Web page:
Mary Whitehouse  

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Train wreck at Montparnasse (October 22, 1895) by Studio Lévy and Sons.
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Train wreck at Montparnasse (October 22, 1895) by Studio Lévy and Sons.

Mary Whitehouse CBE (13 June 191023 November 2001) was a British moral crusader and anti-pornography activist. Her values of morality and decency, derived principally from her Christian religious beliefs, focused her efforts in particular on the broadcast media where she felt these values were lacking.

In 1984, she mounted a decisive campaign in the UK about "video nasties", which led to the Video Recordings Act of that year.

In addition to her campaigns regarding television, Whitehouse brought a number of notable legal actions, including a private prosecution for blasphemous libel against Gay News in 1977 (Whitehouse v. Lemon), the first such prosecution since 1922. The private prosecution concerned a poem, The Love That Dares to Speak Its Name by James Kirkup, a fellow of the Royal Society of Literature. It resulted in a nine-month suspended jail sentence for the editor of Gay News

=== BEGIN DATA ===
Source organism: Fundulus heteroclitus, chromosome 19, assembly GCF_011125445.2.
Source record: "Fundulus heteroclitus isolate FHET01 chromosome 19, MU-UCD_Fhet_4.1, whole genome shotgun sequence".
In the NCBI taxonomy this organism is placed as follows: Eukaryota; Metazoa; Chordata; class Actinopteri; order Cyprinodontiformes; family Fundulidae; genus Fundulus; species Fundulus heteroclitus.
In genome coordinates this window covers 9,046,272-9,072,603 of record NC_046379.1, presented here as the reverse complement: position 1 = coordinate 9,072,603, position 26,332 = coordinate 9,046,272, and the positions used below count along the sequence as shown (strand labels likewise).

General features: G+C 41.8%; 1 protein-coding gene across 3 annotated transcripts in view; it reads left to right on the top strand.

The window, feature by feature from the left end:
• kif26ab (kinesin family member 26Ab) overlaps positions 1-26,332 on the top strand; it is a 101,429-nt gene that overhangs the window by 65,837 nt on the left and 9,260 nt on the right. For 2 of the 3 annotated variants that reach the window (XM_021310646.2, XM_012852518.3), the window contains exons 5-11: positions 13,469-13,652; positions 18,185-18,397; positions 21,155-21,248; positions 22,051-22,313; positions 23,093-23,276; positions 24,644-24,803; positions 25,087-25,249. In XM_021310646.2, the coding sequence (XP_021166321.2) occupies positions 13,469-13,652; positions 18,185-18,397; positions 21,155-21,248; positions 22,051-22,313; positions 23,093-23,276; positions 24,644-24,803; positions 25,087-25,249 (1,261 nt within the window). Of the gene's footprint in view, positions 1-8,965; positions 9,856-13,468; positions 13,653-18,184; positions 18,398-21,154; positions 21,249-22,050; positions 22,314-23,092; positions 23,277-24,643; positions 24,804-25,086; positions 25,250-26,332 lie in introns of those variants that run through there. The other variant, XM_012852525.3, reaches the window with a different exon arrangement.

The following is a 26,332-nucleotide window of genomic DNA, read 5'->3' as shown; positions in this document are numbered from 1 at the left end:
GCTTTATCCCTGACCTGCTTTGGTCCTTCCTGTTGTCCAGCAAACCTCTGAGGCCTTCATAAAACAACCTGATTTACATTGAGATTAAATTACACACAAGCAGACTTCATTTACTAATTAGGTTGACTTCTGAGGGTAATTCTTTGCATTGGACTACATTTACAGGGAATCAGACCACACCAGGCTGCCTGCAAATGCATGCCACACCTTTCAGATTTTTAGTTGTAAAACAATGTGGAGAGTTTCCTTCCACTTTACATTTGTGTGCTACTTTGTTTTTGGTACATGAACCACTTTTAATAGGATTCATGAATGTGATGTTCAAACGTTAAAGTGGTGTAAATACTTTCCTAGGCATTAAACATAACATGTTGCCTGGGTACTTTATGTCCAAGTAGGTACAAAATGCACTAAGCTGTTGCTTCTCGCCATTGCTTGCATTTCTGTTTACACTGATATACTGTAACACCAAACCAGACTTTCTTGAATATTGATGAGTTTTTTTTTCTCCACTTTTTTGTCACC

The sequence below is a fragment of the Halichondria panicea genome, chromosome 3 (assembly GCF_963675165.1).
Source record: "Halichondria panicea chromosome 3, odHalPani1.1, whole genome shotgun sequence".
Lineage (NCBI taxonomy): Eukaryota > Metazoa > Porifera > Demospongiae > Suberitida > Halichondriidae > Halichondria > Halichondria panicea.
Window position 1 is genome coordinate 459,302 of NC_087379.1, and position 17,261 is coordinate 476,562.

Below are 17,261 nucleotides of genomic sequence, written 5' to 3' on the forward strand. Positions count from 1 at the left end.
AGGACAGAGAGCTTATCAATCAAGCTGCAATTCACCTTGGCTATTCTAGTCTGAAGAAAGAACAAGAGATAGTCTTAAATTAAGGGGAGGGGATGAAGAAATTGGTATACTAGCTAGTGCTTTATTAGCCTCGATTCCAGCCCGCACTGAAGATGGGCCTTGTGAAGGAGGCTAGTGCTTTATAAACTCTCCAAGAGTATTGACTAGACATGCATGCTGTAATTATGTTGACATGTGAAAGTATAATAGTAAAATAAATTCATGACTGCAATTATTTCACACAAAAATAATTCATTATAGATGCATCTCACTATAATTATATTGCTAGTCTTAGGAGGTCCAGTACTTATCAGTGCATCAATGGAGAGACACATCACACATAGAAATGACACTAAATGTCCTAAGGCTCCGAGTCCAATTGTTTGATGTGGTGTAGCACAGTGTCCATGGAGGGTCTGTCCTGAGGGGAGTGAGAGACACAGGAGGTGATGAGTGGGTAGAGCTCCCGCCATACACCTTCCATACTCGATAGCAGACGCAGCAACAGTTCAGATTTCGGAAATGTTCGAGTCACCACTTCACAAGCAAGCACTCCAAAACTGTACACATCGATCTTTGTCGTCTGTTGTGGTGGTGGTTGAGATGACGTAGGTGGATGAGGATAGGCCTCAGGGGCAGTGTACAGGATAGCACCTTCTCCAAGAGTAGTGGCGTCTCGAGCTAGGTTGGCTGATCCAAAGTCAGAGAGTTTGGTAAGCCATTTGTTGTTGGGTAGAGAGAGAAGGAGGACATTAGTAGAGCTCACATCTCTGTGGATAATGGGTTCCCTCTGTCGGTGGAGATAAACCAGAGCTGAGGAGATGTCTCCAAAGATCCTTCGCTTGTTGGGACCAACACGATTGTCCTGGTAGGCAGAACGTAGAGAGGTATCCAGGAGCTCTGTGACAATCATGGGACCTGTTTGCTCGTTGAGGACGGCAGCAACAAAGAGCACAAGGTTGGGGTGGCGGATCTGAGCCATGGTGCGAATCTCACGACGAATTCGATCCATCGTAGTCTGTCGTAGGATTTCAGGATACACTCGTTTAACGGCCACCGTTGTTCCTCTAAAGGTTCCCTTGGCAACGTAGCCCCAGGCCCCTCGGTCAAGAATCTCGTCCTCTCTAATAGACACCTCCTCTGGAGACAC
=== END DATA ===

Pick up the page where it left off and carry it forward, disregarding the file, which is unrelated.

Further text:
In 1990, Whitehouse claimed, on BBC radio, that Dennis Potter had been influenced by witnessing his mother engaged in adulterous sex. Potter's mother won substantial damages from the BBC and The Listener, who were reportedly unimpressed by Whitehouse's claim to have had a blackout on air and subsequently to have had no recollection of her words.

English noise music band Whitehouse's name was inspired by this British moral campaigner.



Unless indicated otherwise, the text in this article is either based on Wikipedia article "Mary Whitehouse" or another language Wikipedia page thereof used under the terms of the GNU Free Documentation License; or on original research by Jahsonic and friends. See Art and Popular Culture's copyright notice.

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